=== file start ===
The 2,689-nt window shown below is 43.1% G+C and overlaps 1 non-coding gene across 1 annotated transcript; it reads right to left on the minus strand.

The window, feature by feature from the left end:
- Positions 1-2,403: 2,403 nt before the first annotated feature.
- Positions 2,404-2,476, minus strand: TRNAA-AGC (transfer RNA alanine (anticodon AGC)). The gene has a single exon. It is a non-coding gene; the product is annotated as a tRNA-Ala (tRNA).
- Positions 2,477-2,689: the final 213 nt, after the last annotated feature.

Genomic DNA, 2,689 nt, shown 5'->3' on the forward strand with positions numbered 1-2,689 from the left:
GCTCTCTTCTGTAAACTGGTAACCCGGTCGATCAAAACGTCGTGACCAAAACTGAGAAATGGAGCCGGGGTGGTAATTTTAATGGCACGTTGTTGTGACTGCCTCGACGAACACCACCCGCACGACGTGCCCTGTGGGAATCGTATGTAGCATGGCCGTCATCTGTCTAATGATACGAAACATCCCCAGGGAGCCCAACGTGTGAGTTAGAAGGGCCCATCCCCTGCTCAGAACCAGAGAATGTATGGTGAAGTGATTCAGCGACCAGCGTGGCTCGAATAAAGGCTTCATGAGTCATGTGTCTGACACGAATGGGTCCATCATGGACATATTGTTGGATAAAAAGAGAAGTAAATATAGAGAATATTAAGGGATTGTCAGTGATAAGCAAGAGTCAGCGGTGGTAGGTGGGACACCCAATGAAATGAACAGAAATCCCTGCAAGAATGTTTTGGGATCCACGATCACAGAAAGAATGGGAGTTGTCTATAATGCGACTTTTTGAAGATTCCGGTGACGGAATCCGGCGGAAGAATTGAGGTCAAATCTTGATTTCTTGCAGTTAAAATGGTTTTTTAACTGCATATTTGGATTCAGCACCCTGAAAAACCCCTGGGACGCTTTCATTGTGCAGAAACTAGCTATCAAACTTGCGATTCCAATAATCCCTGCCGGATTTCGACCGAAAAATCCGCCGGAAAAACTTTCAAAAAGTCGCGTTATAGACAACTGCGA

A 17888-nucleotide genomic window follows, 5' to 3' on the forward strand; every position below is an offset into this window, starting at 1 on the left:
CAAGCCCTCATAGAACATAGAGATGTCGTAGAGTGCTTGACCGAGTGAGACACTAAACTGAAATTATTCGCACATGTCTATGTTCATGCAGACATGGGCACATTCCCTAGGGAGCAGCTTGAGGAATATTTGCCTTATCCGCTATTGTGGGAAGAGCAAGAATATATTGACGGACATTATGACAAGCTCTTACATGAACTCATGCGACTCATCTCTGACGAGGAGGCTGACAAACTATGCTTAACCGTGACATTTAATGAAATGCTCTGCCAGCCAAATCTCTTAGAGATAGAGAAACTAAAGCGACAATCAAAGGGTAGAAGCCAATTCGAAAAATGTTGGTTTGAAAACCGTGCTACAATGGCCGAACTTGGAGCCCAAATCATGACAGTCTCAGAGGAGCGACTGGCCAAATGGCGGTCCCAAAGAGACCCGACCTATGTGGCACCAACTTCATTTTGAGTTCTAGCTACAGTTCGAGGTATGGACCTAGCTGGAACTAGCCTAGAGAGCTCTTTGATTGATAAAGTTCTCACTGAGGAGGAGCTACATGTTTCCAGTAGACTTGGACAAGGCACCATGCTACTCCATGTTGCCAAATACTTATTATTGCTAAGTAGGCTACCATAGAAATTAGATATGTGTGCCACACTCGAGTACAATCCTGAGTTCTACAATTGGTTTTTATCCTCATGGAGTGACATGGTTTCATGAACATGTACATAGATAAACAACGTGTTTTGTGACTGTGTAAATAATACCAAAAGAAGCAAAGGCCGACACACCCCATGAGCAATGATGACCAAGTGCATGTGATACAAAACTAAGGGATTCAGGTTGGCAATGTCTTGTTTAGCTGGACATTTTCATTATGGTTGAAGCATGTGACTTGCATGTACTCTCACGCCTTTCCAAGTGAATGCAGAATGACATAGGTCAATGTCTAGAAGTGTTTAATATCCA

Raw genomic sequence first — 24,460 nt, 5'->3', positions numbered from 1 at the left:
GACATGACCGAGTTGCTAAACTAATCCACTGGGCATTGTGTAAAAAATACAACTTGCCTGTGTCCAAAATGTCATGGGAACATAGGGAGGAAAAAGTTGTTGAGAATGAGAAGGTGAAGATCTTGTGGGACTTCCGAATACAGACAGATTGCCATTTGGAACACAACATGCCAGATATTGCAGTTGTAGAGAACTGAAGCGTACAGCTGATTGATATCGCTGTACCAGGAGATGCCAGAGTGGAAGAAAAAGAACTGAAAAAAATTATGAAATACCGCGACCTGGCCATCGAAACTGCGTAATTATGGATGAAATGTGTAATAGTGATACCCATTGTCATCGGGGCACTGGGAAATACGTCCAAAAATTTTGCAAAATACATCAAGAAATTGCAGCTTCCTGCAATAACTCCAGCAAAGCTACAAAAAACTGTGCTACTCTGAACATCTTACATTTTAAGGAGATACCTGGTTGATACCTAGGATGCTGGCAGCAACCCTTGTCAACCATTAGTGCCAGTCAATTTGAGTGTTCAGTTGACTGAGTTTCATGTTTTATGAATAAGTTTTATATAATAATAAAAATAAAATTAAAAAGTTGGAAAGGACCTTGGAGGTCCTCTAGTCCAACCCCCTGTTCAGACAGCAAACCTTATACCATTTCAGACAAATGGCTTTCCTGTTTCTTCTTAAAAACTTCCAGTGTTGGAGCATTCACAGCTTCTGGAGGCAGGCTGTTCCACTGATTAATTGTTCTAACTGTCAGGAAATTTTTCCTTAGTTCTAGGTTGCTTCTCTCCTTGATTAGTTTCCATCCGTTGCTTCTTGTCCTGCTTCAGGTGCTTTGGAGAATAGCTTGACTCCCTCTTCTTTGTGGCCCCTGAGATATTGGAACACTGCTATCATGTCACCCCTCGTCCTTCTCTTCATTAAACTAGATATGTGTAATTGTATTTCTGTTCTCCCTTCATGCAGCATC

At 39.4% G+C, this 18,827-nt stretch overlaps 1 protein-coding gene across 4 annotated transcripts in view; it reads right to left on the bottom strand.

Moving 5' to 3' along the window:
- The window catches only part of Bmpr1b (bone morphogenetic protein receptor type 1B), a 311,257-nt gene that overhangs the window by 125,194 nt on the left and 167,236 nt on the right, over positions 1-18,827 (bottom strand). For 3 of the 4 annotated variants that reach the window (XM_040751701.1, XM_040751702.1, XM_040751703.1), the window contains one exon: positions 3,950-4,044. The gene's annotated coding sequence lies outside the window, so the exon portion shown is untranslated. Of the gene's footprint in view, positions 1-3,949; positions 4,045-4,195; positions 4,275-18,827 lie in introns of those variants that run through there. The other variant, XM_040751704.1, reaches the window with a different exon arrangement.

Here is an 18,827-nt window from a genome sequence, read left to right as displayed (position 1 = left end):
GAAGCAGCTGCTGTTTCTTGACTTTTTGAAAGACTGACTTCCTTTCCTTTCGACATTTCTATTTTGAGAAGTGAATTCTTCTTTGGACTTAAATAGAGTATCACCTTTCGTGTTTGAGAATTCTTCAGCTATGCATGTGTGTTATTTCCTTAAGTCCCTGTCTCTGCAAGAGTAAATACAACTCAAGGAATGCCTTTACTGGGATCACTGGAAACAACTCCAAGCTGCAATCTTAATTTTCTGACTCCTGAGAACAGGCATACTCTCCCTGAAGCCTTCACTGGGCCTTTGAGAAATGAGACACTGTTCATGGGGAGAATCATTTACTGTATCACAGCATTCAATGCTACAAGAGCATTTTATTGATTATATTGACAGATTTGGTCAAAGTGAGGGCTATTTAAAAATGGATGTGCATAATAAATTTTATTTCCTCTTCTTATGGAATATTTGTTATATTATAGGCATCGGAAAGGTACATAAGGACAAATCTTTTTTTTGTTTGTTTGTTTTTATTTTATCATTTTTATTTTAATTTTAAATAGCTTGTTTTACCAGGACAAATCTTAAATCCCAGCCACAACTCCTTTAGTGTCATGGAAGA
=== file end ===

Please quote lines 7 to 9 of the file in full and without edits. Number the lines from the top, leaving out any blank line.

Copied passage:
GCTCTCTTCTGTAAACTGGTAACCCGGTCGATCAAAACGTCGTGACCAAAACTGAGAAATGGAGCCGGGGTGGTAATTTTAATGGCACGTTGTTGTGACTGCCTCGACGAACACCACCCGCACGACGTGCCCTGTGGGAATCGTATGTAGCATGGCCGTCATCTGTCTAATGATACGAAACATCCCCAGGGAGCCCAACGTGTGAGTTAGAAGGGCCCATCCCCTGCTCAGAACCAGAGAATGTATGGTGAAGTGATTCAGCGACCAGCGTGGCTCGAATAAAGGCTTCATGAGTCATGTGTCTGACACGAATGGGTCCATCATGGACATATTGTTGGATAAAAAGAGAAGTAAATATAGAGAATATTAAGGGATTGTCAGTGATAAGCAAGAGTCAGCGGTGGTAGGTGGGACACCCAATGAAATGAACAGAAATCCCTGCAAGAATGTTTTGGGATCCACGATCACAGAAAGAATGGGAGTTGTCTATAATGCGACTTTTTGAAGATTCCGGTGACGGAATCCGGCGGAAGAATTGAGGTCAAATCTTGATTTCTTGCAGTTAAAATGGTTTTTTAACTGCATATTTGGATTCAGCACCCTGAAAAACCCCTGGGACGCTTTCATTGTGCAGAAACTAGCTATCAAACTTGCGATTCCAATAATCCCTGCCGGATTTCGACCGAAAAATCCGCCGGAAAAACTTTCAAAAAGTCGCGTTATAGACAACTGCGA

A 17888-nucleotide genomic window follows, 5' to 3' on the forward strand; every position below is an offset into this window, starting at 1 on the left:
CAAGCCCTCATAGAACATAGAGATGTCGTAGAGTGCTTGACCGAGTGAGACACTAAACTGAAATTATTCGCACATGTCTATGTTCATGCAGACATGGGCACATTCCCTAGGGAGCAGCTTGAGGAATATTTGCCTTATCCGCTATTGTGGGAAGAGCAAGAATATATTGACGGACATTATGACAAGCTCTTACATGAACTCATGCGACTCATCTCTGACGAGGAGGCTGACAAACTATGCTTAACCGTGACATTTAATGAAATGCTCTGCCAGCCAAATCTCTTAGAGATAGAGAAACTAAAGCGACAATCAAAGGGTAGAAGCCAATTCGAAAAATGTTGGTTTGAAAACCGTGCTACAATGGCCGAACTTGGAGCCCAAATCATGACAGTCTCAGAGGAGCGACTGGCCAAATGGCGGTCCCAAAGAGACCCGACCTATGTGGCACCAACTTCATTTTGAGTTCTAGCTACAGTTCGAGGTATGGACCTAGCTGGAACTAGCCTAGAGAGCTCTTTGATTGATAAAGTTCTCACTGAGGAGGAGCTACATGTTTCCAGTAGACTTGGACAAGGCACCATGCTACTCCATGTTGCCAAATACTTATTATTGCTAAGTAGGCTACCATAGAAATTAGATATGTGTGCCACACTCGAGTACAATCCTGAGTTCTACAATTGGTTTTTATCCTCATGGAGTGACATGGTTTCATGAACATGTACATAGATAAACAACGTGTTTTGTGACTGTGTAAATAATACCAAAAGAAGCAAAGGCCGACACACCCCATGAGCAATGATGACCAAGTGCATGTGATACAAAACTAAGGGATTCAGGTTGGCAATGTCTTGTTTAGCTGGACATTTTCATTATGGTTGAAGCATGTGACTTGCATGTACTCTCACGCCTTTCCAAGTGAATGCAGAATGACATAGGTCAATGTCTAGAAGTGTTTAATATCCA